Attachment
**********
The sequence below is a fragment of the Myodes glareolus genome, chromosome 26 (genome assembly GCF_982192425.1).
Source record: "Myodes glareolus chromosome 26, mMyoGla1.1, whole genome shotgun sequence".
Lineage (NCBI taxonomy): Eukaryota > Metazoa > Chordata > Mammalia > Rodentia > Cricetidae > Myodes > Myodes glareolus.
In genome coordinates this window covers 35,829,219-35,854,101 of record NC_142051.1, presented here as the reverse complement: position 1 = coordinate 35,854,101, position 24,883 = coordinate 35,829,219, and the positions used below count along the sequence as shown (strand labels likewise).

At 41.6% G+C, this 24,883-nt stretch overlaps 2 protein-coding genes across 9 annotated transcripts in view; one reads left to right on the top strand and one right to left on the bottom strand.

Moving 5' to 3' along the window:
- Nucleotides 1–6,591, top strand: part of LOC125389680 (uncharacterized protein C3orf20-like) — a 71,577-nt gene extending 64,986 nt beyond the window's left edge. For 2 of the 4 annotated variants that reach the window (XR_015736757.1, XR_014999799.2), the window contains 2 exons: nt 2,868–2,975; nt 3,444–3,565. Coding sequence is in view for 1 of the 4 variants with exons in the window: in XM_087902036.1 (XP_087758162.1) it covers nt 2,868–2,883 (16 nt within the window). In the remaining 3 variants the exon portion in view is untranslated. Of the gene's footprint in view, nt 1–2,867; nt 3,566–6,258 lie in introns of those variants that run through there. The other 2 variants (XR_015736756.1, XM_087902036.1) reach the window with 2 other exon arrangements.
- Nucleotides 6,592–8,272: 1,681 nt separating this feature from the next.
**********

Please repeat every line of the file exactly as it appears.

The sequence below is a fragment of the Myodes glareolus genome, chromosome 26 (genome assembly GCF_982192425.1).
Source record: "Myodes glareolus chromosome 26, mMyoGla1.1, whole genome shotgun sequence".
Lineage (NCBI taxonomy): Eukaryota > Metazoa > Chordata > Mammalia > Rodentia > Cricetidae > Myodes > Myodes glareolus.
In genome coordinates this window covers 35,829,219-35,854,101 of record NC_142051.1, presented here as the reverse complement: position 1 = coordinate 35,854,101, position 24,883 = coordinate 35,829,219, and the positions used below count along the sequence as shown (strand labels likewise).

At 41.6% G+C, this 24,883-nt stretch overlaps 2 protein-coding genes across 9 annotated transcripts in view; one reads left to right on the top strand and one right to left on the bottom strand.

Moving 5' to 3' along the window:
- Nucleotides 1–6,591, top strand: part of LOC125389680 (uncharacterized protein C3orf20-like) — a 71,577-nt gene extending 64,986 nt beyond the window's left edge. For 2 of the 4 annotated variants that reach the window (XR_015736757.1, XR_014999799.2), the window contains 2 exons: nt 2,868–2,975; nt 3,444–3,565. Coding sequence is in view for 1 of the 4 variants with exons in the window: in XM_087902036.1 (XP_087758162.1) it covers nt 2,868–2,883 (16 nt within the window). In the remaining 3 variants the exon portion in view is untranslated. Of the gene's footprint in view, nt 1–2,867; nt 3,566–6,258 lie in introns of those variants that run through there. The other 2 variants (XR_015736756.1, XM_087902036.1) reach the window with 2 other exon arrangements.
- Nucleotides 6,592–8,272: 1,681 nt separating this feature from the next.